Countdown isn’t only the focus of a Beyoncé song; it’s what a majority of employees do day in and day out. Two hours until that meeting. Forty-five minutes until deadline. And what we would argue is the most important measure of time, 10 minutes until lunch. People who literally work on the clock are also known as clock-timers — and they’re the less creative and happier for it.

On the opposite end of the spectrum, there are people who are considered event-timers. These people, rather than count every hour and minute between tasks and deadlines, focus on a single task at a time. Or, they do as much as they can towards a task before moving onto something else. In a new study published in the Journal of Personality and Social Psychology, researchers set out to see if the two different schedule styles impacted emotions and overall well-being.

Study participants confirmed their scheduling style before researchers conducted several experiments to measure the implications said schedule, including a neutral style that served as a control. A portion of the experiments focused on the implications of relying on a particular style, while the others relied on what that style meant for a person’s well-being. The results showed participants who were clock-timers profoundly shaped their perception of the social word.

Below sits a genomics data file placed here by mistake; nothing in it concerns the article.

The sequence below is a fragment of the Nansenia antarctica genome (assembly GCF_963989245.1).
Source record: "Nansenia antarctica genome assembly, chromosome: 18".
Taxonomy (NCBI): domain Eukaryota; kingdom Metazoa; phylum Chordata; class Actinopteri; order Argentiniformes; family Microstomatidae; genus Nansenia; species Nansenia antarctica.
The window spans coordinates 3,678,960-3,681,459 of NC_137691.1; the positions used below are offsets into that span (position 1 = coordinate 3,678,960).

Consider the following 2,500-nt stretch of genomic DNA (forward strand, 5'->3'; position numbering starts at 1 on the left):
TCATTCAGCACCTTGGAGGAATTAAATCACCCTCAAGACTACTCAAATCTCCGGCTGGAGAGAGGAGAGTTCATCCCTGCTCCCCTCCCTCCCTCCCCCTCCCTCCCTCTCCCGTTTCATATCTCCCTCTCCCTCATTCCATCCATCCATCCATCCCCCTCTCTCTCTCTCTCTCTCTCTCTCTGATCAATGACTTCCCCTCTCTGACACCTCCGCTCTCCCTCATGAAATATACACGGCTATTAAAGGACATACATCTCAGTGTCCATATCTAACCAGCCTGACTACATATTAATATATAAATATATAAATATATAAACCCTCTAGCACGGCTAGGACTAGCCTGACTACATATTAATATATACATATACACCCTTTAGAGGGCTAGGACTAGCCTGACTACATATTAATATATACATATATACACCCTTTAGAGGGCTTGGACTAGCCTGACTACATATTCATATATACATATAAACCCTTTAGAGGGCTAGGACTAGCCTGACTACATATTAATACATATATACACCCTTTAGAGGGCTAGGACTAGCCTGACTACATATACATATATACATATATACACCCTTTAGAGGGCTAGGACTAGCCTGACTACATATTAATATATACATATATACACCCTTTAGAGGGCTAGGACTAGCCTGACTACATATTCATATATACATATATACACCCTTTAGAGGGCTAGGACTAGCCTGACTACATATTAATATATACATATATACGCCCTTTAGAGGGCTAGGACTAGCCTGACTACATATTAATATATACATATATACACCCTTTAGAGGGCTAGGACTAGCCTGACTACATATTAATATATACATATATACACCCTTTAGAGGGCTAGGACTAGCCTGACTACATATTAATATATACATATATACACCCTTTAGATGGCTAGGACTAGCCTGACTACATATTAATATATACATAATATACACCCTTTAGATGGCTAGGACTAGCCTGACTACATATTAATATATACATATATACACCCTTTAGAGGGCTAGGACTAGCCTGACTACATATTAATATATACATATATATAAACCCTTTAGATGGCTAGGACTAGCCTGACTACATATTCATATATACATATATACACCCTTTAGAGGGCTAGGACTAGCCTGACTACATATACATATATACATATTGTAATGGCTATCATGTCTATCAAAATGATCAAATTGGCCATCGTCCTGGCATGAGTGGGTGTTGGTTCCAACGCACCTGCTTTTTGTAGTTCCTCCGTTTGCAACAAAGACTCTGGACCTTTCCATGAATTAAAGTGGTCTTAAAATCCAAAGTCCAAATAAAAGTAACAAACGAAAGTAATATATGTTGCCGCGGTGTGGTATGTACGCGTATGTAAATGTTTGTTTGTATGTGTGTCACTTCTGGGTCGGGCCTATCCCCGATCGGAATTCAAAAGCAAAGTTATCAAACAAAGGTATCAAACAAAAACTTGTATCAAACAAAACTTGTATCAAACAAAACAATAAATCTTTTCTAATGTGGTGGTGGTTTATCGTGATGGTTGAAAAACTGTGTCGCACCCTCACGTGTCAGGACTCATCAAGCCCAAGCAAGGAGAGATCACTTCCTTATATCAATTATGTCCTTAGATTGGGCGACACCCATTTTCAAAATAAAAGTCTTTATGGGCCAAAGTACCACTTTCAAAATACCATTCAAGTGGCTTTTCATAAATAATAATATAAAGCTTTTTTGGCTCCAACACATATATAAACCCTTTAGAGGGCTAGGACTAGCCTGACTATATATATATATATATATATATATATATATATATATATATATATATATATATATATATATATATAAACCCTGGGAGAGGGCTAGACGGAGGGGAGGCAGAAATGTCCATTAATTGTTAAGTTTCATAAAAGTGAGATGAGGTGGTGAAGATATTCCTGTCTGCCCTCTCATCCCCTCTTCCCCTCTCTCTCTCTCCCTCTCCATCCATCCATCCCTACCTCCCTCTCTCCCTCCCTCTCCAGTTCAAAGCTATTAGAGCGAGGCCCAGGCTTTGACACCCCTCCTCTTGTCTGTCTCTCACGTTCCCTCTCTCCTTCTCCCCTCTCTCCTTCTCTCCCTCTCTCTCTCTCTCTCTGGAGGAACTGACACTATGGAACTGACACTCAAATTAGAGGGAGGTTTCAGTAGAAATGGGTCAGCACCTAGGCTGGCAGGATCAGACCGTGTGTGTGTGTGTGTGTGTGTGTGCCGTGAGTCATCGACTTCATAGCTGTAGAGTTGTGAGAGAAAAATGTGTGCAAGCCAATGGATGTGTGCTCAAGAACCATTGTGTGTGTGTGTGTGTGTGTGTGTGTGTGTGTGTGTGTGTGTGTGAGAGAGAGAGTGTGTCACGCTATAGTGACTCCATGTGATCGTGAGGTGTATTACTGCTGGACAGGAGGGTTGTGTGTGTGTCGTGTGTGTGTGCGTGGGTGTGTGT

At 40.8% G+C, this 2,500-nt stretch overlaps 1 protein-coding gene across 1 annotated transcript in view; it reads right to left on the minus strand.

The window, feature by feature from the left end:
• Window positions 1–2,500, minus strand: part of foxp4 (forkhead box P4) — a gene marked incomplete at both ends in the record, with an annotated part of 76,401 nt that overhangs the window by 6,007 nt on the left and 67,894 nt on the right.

“We believe this is due in part to the fact that clock-timers view the world as a composition of separate units of events that can be scheduled independently of one another, while event-timers view the world as a composition of linked even that occur in an orderly fashion,” researchers explained.

Additionally, researchers found clock-timers don’t feel as in control of their schedule as event-timers, which leads them to cultivate positive emotions less when compared to event-timers. As the researchers also pointed out, clock-timing unfortunately happens to be the norm in Western culture. Yet, ignoring the clock empowers a person's control, creativity, and happiness.

“Taken together, our findings show that the adopting of either scheduling style harnesses a person’s perception of the social world,” researchers wrote. “It appears that the quasi-adage in economics of clock-time being ‘the one best way’ of organizing activities in modern societies would benefit from a deeper examination through the lenses of social and cognitive psychology.”

Put another way: It's time to break free of traditional culture norms and explore other, better ones. Pun intended.

Source: Sellier A-L, Avnet T. So What If the Clock Strikes? Scheduling Style, Control, and Well-Being. Journal of Personality and Psychology. 2014.